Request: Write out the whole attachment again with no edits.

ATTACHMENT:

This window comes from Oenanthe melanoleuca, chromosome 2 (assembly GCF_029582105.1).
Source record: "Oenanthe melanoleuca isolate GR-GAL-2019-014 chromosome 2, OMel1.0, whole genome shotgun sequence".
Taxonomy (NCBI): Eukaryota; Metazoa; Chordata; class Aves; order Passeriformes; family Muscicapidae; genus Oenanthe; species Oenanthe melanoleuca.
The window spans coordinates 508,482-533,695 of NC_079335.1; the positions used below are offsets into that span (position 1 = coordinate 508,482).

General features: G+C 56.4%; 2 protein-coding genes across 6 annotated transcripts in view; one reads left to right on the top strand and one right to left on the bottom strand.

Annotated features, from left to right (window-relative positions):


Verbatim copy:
This window comes from Oenanthe melanoleuca, chromosome 2 (assembly GCF_029582105.1).
Source record: "Oenanthe melanoleuca isolate GR-GAL-2019-014 chromosome 2, OMel1.0, whole genome shotgun sequence".
Taxonomy (NCBI): Eukaryota; Metazoa; Chordata; class Aves; order Passeriformes; family Muscicapidae; genus Oenanthe; species Oenanthe melanoleuca.
The window spans coordinates 508,482-533,695 of NC_079335.1; the positions used below are offsets into that span (position 1 = coordinate 508,482).

General features: G+C 56.4%; 2 protein-coding genes across 6 annotated transcripts in view; one reads left to right on the top strand and one right to left on the bottom strand.

Annotated features, from left to right (window-relative positions):